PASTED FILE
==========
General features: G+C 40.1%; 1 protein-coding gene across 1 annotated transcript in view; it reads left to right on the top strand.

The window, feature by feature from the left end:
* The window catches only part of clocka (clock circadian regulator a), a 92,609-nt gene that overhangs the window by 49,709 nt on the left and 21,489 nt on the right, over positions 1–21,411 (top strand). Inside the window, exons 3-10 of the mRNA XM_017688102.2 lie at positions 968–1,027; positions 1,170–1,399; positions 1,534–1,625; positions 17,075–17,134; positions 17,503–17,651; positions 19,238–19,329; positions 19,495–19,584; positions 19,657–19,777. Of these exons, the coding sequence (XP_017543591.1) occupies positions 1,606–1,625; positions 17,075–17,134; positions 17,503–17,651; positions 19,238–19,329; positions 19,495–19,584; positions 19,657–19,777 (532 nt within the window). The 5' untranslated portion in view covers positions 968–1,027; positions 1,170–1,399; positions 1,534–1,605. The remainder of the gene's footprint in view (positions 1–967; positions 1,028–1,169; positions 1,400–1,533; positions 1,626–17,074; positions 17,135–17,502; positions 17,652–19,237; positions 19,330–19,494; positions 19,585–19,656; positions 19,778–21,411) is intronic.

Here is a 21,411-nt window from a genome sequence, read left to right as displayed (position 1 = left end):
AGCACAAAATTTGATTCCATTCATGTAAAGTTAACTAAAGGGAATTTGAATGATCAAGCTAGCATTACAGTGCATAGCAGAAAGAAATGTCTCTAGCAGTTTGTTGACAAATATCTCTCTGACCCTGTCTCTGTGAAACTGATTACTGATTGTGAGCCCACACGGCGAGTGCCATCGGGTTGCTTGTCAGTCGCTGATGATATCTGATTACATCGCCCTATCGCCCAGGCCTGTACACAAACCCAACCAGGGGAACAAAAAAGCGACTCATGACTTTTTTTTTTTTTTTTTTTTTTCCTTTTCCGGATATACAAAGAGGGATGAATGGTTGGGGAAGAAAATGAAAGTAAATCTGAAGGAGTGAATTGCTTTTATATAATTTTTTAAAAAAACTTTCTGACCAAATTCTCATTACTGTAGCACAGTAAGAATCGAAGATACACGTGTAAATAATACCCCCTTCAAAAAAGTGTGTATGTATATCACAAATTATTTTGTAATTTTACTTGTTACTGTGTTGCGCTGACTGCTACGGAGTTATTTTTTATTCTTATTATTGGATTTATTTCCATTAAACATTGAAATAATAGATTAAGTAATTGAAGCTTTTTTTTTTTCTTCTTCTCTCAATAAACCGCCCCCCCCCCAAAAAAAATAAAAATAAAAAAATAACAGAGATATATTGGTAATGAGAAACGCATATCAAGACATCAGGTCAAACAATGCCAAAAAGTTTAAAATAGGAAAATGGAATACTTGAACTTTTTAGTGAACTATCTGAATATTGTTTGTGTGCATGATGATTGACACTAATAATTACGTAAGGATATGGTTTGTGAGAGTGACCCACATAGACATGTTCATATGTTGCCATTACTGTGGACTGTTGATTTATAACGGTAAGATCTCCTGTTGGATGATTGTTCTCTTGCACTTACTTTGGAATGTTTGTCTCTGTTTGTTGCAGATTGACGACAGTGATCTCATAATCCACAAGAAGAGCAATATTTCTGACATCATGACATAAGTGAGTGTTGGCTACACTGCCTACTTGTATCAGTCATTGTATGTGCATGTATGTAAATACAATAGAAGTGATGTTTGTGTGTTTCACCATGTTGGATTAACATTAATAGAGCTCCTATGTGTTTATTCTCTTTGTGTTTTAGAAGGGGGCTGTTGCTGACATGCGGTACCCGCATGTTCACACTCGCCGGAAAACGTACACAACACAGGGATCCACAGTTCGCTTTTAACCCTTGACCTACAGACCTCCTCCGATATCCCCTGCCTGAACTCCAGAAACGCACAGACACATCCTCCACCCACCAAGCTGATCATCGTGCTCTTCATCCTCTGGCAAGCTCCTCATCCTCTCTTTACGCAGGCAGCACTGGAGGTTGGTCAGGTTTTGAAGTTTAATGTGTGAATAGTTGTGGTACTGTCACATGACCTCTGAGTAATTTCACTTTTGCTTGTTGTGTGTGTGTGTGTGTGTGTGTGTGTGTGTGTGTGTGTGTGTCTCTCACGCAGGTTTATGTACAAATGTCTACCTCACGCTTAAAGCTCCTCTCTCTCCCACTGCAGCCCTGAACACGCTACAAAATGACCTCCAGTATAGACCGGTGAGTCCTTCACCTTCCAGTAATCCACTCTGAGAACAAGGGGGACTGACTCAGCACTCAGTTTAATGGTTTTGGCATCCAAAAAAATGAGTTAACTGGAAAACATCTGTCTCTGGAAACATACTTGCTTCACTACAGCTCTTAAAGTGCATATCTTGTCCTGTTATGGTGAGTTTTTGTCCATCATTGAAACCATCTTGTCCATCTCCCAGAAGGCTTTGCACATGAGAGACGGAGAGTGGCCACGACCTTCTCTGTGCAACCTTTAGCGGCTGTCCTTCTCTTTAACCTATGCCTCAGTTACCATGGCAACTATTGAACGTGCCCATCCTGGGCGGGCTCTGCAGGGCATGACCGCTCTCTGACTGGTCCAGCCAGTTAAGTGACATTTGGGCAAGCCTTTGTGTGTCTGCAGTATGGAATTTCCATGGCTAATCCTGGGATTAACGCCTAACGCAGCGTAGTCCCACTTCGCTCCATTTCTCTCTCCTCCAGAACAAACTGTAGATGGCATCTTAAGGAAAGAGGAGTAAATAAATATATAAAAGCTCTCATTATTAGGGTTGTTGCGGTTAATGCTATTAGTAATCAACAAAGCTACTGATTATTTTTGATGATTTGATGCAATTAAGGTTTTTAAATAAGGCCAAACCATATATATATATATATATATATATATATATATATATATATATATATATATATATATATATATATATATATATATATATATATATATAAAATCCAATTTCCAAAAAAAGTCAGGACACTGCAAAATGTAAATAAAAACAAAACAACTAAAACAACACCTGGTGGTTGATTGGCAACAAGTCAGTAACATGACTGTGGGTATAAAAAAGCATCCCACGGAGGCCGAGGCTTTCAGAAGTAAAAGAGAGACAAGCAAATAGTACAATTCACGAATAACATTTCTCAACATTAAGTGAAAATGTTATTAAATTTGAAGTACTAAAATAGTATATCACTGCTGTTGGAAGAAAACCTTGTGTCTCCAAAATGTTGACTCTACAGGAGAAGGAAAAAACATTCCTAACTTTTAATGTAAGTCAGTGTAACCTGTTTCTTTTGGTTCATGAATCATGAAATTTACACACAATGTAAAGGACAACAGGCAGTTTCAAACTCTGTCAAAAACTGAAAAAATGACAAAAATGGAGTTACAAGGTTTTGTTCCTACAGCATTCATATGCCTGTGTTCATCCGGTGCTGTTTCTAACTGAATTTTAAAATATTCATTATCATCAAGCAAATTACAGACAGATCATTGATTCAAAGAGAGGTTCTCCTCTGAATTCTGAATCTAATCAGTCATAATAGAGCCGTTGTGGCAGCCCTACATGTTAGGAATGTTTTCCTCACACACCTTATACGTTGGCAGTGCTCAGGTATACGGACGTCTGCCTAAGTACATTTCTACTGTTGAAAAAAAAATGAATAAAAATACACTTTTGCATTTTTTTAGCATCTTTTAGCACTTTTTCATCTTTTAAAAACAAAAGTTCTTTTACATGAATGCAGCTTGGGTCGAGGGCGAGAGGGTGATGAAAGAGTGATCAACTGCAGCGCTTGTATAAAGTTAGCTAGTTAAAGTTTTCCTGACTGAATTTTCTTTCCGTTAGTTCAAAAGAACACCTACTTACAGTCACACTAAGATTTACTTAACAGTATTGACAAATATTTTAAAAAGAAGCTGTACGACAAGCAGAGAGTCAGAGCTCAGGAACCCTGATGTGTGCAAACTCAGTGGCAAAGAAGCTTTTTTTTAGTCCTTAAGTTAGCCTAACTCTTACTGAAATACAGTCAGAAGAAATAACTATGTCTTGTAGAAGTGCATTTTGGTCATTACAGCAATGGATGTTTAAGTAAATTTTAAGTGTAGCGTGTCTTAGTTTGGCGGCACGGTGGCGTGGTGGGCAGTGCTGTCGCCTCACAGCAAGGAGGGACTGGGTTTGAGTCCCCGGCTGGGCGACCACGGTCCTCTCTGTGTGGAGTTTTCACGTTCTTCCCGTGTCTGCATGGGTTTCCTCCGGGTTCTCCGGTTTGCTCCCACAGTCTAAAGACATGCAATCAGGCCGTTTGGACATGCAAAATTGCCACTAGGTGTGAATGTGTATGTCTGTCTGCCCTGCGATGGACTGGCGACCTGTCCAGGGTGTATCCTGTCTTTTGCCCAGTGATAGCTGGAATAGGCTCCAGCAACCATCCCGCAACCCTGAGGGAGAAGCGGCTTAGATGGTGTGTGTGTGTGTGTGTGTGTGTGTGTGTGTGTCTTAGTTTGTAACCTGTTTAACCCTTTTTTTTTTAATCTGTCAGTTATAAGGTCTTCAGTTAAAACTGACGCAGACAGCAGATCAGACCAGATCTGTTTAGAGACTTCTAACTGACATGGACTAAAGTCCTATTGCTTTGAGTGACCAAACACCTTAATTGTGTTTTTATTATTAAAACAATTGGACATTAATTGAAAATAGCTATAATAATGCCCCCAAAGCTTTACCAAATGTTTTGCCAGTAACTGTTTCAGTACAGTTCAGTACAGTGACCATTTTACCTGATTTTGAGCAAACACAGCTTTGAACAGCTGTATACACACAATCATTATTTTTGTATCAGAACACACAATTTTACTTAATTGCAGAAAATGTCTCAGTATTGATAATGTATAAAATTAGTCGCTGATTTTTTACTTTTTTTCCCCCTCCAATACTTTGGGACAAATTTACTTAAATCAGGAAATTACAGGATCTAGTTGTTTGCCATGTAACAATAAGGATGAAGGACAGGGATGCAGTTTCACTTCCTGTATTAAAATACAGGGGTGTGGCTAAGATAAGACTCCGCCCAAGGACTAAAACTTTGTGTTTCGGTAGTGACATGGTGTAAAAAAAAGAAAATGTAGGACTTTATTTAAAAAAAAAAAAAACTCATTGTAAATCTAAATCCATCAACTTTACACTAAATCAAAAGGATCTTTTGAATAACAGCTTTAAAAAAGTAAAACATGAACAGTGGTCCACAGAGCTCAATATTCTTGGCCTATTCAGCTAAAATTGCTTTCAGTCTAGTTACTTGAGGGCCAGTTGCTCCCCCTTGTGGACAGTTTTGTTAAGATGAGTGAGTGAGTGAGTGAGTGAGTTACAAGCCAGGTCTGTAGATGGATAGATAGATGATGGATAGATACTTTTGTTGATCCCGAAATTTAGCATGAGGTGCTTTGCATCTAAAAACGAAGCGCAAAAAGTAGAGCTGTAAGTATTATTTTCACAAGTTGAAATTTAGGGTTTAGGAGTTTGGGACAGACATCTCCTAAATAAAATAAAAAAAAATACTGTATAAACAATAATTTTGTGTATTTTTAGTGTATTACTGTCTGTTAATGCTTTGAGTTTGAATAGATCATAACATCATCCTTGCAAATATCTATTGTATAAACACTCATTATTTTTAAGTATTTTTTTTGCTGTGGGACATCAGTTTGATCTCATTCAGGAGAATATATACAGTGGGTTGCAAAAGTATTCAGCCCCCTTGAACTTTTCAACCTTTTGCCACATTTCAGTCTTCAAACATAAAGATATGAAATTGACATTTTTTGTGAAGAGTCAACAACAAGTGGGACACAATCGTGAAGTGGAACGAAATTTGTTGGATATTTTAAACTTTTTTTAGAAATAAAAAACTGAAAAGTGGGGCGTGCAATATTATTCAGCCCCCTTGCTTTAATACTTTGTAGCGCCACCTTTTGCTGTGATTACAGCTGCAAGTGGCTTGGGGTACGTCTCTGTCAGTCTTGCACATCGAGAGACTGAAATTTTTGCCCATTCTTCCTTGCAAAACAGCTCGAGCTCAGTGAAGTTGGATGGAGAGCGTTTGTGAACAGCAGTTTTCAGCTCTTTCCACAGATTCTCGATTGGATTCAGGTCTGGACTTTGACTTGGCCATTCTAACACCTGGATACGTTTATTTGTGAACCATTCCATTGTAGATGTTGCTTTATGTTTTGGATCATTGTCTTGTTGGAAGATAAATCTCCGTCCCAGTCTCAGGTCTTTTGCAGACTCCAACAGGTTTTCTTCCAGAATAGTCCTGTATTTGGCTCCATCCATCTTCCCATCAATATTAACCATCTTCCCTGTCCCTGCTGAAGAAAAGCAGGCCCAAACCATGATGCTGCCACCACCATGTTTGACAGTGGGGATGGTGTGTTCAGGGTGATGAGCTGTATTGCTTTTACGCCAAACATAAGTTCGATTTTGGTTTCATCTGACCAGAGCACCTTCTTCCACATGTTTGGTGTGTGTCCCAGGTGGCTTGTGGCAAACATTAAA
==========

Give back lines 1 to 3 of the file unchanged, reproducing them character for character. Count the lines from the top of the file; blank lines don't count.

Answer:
General features: G+C 40.1%; 1 protein-coding gene across 1 annotated transcript in view; it reads left to right on the top strand.

The window, feature by feature from the left end:
* The window catches only part of clocka (clock circadian regulator a), a 92,609-nt gene that overhangs the window by 49,709 nt on the left and 21,489 nt on the right, over positions 1–21,411 (top strand). Inside the window, exons 3-10 of the mRNA XM_017688102.2 lie at positions 968–1,027; positions 1,170–1,399; positions 1,534–1,625; positions 17,075–17,134; positions 17,503–17,651; positions 19,238–19,329; positions 19,495–19,584; positions 19,657–19,777. Of these exons, the coding sequence (XP_017543591.1) occupies positions 1,606–1,625; positions 17,075–17,134; positions 17,503–17,651; positions 19,238–19,329; positions 19,495–19,584; positions 19,657–19,777 (532 nt within the window). The 5' untranslated portion in view covers positions 968–1,027; positions 1,170–1,399; positions 1,534–1,605. The remainder of the gene's footprint in view (positions 1–967; positions 1,028–1,169; positions 1,400–1,533; positions 1,626–17,074; positions 17,135–17,502; positions 17,652–19,237; positions 19,330–19,494; positions 19,585–19,656; positions 19,778–21,411) is intronic.